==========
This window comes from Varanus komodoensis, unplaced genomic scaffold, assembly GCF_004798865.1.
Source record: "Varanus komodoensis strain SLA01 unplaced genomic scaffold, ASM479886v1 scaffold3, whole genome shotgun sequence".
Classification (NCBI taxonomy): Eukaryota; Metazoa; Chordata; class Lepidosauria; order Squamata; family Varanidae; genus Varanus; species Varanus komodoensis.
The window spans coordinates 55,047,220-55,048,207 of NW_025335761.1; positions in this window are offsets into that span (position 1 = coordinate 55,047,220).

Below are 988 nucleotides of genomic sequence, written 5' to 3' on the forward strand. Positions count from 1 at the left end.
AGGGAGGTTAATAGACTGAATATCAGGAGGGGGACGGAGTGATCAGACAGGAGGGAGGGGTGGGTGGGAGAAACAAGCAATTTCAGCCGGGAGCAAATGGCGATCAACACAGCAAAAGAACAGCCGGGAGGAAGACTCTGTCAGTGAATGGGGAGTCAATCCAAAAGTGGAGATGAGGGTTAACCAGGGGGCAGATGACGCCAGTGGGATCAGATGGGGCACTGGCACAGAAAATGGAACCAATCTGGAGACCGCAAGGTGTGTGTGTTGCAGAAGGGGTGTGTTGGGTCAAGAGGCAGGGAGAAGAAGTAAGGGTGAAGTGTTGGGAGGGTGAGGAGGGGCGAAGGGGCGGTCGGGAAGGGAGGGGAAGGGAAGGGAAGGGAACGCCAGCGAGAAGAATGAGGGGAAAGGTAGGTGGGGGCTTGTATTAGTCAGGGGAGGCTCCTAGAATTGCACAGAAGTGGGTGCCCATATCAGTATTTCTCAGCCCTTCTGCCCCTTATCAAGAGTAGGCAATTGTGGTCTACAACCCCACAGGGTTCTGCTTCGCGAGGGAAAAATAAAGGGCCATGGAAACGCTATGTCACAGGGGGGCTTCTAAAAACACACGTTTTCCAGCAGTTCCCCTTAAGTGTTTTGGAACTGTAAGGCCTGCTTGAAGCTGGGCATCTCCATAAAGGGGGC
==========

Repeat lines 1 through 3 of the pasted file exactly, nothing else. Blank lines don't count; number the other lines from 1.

This window comes from Varanus komodoensis, unplaced genomic scaffold, assembly GCF_004798865.1.
Source record: "Varanus komodoensis strain SLA01 unplaced genomic scaffold, ASM479886v1 scaffold3, whole genome shotgun sequence".
Classification (NCBI taxonomy): Eukaryota; Metazoa; Chordata; class Lepidosauria; order Squamata; family Varanidae; genus Varanus; species Varanus komodoensis.